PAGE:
Colorectal cancer is the third most common cancer in the US, with approximately 145,000 new cases expected in 2005. Estimated 5-year survival rates range from 90% for patients with early diagnosis (stage I disease) and fall to <10% for patients with metastatic colorectal cancer (CRC). In this renewal application, we move to studies of the role of Reg IV in the development of mucosal cancers. Studies during the current funding period, presented as the foundation for this application, have demonstrated that: i) Expression of Reg IV is increased in adenomatous polyps and in CRCs, often to very high levels, ii) Increased expression Reg IV is one of the earliest steps in the formation of tumors, coinciding with the second spontaneous mutation in the APC gene and adenomatous change by histology in APCmin/+mice, iii) Reg IV is a potent activator of a signaling pathway (the EGFR-Akt-AP1) in CRC and leads to increased expression of Bcl-2, Bcl-XL, survivin and matrilysin. These genes have all previously been associated with a poor prognosis in advanced CRC, iv) Treatment of CRC cells with recombinant Reg IV protein significantly reduces their susceptibility to death by programed cell death (apoptosis), following radiation or chemotherapeutic drugs, and v) Function blocking anti-Reg IV mAbs or interfering RNAs have potent antagonistic effects on cell growth and increase susceptibility to apoptotic death following radiation or administration of chemotherapeutic drugs. By utilizing the approaches, outlined in the proposal, our goal is to better understand the mechanisms involved in the clinical resistance of CRC to conventional therapy and to ascertain the role of Reg IV as a cause of poor outcome. These studies will also provide new insight into the role of Reg IV antagonists and lay the groundwork for development of therapeutic reagents active in gastrointestinal adenocarcinomas.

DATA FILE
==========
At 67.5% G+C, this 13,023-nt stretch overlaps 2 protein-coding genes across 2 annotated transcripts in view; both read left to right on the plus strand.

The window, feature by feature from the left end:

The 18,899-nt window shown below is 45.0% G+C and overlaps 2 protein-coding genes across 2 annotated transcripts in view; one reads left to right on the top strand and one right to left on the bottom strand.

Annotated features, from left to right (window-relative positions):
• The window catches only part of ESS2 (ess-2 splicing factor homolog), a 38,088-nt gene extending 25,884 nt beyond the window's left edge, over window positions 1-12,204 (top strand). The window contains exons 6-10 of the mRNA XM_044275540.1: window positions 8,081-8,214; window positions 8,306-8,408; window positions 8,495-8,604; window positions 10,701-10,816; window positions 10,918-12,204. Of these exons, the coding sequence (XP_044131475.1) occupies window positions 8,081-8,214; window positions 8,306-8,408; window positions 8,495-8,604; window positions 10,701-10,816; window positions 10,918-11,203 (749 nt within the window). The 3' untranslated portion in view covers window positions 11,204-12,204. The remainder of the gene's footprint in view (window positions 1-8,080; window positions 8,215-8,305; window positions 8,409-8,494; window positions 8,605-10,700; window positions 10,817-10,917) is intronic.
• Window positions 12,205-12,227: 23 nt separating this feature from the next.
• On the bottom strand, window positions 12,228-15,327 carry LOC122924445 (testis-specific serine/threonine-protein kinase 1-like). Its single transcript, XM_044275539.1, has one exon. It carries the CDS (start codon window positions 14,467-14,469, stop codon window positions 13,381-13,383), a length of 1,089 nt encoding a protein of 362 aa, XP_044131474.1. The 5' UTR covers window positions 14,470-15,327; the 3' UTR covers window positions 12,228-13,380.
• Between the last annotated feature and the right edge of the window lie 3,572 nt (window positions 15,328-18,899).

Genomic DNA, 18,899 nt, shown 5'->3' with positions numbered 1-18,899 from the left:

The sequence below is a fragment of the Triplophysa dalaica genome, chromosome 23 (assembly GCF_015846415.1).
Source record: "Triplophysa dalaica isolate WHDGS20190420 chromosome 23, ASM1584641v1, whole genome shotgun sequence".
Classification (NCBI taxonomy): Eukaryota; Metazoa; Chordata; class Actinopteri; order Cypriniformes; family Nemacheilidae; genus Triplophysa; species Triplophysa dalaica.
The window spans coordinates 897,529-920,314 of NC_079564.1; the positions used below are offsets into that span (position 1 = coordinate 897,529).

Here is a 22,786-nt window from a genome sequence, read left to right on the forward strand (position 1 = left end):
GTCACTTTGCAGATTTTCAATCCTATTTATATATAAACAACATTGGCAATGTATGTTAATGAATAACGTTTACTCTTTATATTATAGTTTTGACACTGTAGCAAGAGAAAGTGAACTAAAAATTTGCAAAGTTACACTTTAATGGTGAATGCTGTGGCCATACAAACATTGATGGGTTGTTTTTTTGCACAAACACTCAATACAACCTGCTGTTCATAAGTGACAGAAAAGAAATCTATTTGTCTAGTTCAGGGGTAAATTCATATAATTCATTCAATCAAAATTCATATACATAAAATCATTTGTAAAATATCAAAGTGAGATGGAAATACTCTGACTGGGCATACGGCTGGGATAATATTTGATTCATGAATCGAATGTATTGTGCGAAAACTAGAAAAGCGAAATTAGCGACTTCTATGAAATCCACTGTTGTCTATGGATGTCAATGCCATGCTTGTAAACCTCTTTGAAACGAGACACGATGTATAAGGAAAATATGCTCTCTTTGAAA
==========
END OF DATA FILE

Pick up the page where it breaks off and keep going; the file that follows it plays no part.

Public Health Relevance

Colorectal cancer is the third most common cause of cancer and the second leading cause of cancer death. We identified a novel protein, Reg IV, which is an important regulator of tumor cell growth, invasion and resistance to treatment. These studies will provide critical insight into the potential role of Reg IV antagonists as a new treatment for gastrointestinal cancers.

Agency
National Institute of Health (NIH)
Institute
National Institute of Diabetes and Digestive and Kidney Diseases (NIDDK)
Type
Research Project (R01)
Project #
5R01DK060106-08
Application #
8209296
Study Section
Clinical and Integrative Gastrointestinal Pathobiology Study Section (CIGP)
Program Officer
Hamilton, Frank A
Project Start
2001-07-01
Project End
2013-12-31
Budget Start
2012-01-01
Budget End
2012-12-31
Support Year
8
Fiscal Year
2012
Total Cost
$312,246
Indirect Cost
$106,821
Name
Washington University
Department
Internal Medicine/Medicine
Type
Schools of Medicine
DUNS #
068552207
City
Saint Louis
State
MO
Country
United States
Zip Code
63130
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Bluth, Martin H; Patel, Sameer A; Dieckgraefe, Brian K et al. (2006) Pancreatic regenerating protein (reg I) and reg I receptor mRNA are upregulated in rat pancreas after induction of acute pancreatitis. World J Gastroenterol 12:4511-6
Bishnupuri, Kumar S; Luo, Qizhi; Murmu, Nabendu et al. (2006) Reg IV activates the epidermal growth factor receptor/Akt/AP-1 signaling pathway in colon adenocarcinomas. Gastroenterology 130:137-49
Ahuja, Vineet; Dieckgraefe, Brian K; Anant, Shrikant (2006) Molecular biology of the small intestine. Curr Opin Gastroenterol 22:90-4
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Mukhopadhyay, Debnath; Jung, Jesse; Murmu, Nabendu et al. (2003) CUGBP2 plays a critical role in apoptosis of breast cancer cells in response to genotoxic injury. Ann N Y Acad Sci 1010:504-9
Li, A; Crimmins, D L; Luo, Q et al. (2003) Expression of a novel regenerating gene product, Reg IV, by high density fermentation in Pichia pastoris: production, purification, and characterization. Protein Expr Purif 31:197-206

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